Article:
Looking at the United States over the past fifty years, it is impossible to ignore the dramatic changes produced by social entrepreneurship. Led in part by social benefit organizations, the United States launched massive new programs to reduce disease, increase health care access for children and the elderly, guarantee civil rights, explore space, build an interstate highway system, help the working poor, and improve air and water quality. Some of these endeavors involved single great programs such as Medicare, the Civil Rights Act, and the Clean Air and Water Acts; others involved a string of smaller programs such as increased...

  8. CHAPTER FOUR EXPLORING THE EVIDENCE
    (pp. 88-143)

    The questions are interesting, the territory immense, and the chance to influence social change significant. In a field hungry for rigorous research on what works, scholars have an extraordinary opportunity to make an immediate impact.

    Researchers can do so through every method imaginable—quantitative or qualitative studies, small samples or large, simple statistics or computer modeling, literature reviews or studies of studies, and longitudinal analyses or single-case studies. But researchers can only be a force for good if they let the evidence take them where it will. They must confront the field with hard questions about its assumptions, tough analysis...

  9. CHAPTER FIVE SELECTING CASES
    (pp. 144-168)

    The field of social entrepreneurship has spent much of the past decade telling success stories designed to celebrate, inspire, and teach. Few can read the stories without wondering how they might change the world too, nor can they miss the hopeful lessons learned: harvest exceptional ideas, embrace surprise, adapt and learn, recruit the right people, and above all persevere.

    David Bornstein’sHow to Change the World: Social Entrepreneurs and the Power of New Ideasis a best-selling example of the genre. “The purpose of this book is not to exalt a few men or women,” he began, “but to call...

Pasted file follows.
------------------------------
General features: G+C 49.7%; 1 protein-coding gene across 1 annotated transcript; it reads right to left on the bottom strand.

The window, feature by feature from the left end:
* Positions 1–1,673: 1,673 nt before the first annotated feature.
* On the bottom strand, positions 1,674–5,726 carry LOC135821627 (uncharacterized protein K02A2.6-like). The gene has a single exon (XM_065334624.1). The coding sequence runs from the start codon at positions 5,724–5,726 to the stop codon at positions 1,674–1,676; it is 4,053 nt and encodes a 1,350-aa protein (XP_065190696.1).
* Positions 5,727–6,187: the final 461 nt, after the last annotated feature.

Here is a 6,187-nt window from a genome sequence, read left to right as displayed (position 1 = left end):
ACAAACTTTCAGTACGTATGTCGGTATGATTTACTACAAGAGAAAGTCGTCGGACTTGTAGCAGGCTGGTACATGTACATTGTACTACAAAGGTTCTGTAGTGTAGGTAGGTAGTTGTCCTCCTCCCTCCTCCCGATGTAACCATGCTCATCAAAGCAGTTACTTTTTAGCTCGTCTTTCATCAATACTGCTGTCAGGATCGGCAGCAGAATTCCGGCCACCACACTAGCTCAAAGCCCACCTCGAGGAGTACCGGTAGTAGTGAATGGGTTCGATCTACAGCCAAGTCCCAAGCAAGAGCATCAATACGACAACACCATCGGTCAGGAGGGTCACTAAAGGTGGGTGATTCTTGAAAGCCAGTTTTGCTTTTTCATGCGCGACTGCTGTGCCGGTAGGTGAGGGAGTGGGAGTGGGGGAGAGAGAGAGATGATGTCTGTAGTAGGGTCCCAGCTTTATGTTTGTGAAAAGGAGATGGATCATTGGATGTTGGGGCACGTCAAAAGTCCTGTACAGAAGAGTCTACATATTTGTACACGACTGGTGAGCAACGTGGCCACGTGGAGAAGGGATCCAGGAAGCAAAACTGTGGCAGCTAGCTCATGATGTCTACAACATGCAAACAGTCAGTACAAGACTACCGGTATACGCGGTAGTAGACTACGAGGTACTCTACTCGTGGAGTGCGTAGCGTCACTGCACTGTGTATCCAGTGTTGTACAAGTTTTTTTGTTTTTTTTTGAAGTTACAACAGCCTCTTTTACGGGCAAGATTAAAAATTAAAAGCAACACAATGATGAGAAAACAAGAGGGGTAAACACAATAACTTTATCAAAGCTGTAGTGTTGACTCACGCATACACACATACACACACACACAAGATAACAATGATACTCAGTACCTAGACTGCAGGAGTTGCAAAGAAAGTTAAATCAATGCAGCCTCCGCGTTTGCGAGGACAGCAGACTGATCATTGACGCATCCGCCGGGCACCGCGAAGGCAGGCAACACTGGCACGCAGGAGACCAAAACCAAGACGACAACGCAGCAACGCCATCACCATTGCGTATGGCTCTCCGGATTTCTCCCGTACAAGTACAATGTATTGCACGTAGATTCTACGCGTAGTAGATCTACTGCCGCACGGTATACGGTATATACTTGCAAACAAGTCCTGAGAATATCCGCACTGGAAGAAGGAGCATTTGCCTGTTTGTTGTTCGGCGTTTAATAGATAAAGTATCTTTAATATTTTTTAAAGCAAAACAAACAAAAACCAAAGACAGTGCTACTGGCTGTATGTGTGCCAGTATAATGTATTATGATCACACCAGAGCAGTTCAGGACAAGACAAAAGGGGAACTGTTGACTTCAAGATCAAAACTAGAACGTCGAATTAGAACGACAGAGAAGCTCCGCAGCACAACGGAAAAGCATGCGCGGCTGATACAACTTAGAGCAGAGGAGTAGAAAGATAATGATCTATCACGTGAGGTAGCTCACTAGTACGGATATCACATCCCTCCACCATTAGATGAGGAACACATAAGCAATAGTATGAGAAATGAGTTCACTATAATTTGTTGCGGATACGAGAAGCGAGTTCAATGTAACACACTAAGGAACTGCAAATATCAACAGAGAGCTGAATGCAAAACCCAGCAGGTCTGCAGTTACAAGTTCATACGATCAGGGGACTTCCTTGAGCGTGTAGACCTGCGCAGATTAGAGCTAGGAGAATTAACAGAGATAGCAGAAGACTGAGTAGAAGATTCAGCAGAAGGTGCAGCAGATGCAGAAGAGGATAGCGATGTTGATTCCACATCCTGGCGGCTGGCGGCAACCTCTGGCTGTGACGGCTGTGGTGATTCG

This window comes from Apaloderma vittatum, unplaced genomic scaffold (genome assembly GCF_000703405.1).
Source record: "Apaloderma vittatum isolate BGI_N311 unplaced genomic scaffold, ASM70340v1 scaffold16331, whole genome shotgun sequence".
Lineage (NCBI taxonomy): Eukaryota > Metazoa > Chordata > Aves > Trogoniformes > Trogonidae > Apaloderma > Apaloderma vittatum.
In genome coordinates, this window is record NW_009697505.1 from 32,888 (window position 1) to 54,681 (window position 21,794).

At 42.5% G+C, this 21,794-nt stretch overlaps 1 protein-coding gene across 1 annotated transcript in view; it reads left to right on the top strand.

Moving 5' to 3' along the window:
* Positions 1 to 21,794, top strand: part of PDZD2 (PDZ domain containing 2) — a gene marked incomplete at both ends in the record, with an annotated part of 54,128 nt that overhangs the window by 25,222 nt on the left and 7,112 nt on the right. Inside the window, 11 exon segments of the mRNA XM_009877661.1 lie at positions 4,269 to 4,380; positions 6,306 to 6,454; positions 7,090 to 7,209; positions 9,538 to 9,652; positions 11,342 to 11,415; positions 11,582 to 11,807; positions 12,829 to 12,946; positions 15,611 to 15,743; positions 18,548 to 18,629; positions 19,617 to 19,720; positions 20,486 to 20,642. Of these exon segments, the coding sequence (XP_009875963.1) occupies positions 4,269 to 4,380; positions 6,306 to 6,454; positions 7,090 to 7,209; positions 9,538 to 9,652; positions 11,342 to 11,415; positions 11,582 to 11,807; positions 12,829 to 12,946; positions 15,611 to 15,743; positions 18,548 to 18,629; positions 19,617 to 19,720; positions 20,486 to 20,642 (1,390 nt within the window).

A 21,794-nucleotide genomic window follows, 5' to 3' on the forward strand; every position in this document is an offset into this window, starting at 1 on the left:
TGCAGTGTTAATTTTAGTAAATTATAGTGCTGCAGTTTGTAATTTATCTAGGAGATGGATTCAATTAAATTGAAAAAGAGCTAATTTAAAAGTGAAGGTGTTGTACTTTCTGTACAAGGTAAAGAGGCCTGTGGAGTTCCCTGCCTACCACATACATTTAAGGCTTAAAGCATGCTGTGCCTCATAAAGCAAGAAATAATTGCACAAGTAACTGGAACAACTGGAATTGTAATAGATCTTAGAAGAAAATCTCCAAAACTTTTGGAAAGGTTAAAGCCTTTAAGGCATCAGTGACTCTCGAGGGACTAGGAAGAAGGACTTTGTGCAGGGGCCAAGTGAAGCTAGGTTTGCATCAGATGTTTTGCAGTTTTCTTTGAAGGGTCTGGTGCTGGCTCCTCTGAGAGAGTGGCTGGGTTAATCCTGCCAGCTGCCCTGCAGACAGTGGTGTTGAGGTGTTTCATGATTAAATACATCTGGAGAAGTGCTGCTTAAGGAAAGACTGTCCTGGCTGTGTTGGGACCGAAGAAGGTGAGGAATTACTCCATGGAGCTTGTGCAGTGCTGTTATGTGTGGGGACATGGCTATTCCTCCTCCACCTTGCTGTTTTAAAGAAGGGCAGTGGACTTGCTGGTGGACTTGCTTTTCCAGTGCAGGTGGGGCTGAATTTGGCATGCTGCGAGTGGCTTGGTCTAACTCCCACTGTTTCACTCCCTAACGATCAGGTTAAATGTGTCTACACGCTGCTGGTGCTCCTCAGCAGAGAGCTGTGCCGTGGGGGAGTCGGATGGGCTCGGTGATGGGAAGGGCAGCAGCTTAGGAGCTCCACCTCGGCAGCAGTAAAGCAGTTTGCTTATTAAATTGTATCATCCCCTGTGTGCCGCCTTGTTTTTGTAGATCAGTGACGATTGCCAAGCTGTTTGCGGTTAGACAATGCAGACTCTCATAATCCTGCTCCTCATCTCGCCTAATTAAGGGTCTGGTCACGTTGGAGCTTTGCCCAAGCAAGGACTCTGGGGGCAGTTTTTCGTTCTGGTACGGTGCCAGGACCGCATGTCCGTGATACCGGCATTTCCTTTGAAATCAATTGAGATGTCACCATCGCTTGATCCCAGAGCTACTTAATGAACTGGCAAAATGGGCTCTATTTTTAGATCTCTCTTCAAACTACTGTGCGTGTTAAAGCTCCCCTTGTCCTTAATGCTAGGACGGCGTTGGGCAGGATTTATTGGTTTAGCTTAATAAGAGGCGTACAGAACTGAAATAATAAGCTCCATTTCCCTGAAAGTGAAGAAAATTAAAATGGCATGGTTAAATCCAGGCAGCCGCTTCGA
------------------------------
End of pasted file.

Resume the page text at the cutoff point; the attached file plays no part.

10. CHAPTER SIX COMPARING ACTIVITY
    (pp. 169-195)

    Investing in social entrepreneurship will always rely on instinct—no matter how precise the plan, investors and entrepreneurs both must make leaps of faith as they move forward. They can produce and evaluate reams of data, but the eventual decision to launch involves a fundamental belief that the new combination has promise. The leap of faith may be informed, but it is still a leap.

    Letting go of rules, taking risks, and trusting others involve a leap of faith. Faith can be deeply grounded in rigorous analysis and tightly linked to past experience, but sooner or later, every innovation involves...

  11. CHAPTER SEVEN DRAWING CONCLUSIONS
    (pp. 196-218)

    This study challenges and confirms much of the conventional wisdom about socially entrepreneurial activity and social entrepreneurship. The study may be exploratory in nature, but it does yield strong insights about the nature of socially entrepreneurial activity, especially as it occurs among high-performing social benefit organizations.

    As readers have been warned repeatedly, this study contains both biases and caveats. I cannot claim to have read the entire literature on either business or social entrepreneurship, for example, and clearly I missed important work that might have changed the discussion of the four components of social entrepreneurship, as well as the underlying...

  12. APPENDIX A MISSION AND PURPOSE STATEMENTS FROM THE SAMPLE OF HIGHLY, MODERATELY, AND NOT-TOO ENTREPRENEURIAL SOCIAL BENEFIT ORGANIZATIONS
    (pp. 219-238)
  13. APPENDIX B THE 2006 SURVEY QUESTIONNAIRE AND RESPONSES
    (pp. 239-258)
  14. APPENDIX C DIFFERENCES BETWEEN HIGHLY AND NOT-TOO ENTREPRENEURIAL ORGANIZATIONS IN THE 2001 AND 2006 SURVEYS
    (pp. 259-264)
  15. REFERENCES
    (pp. 265-276)
  16. FURTHER READING
    (pp. 277-282)
  17. INDEX
    (pp. 283-295)
  18. Back Matter
    (pp. 296-296)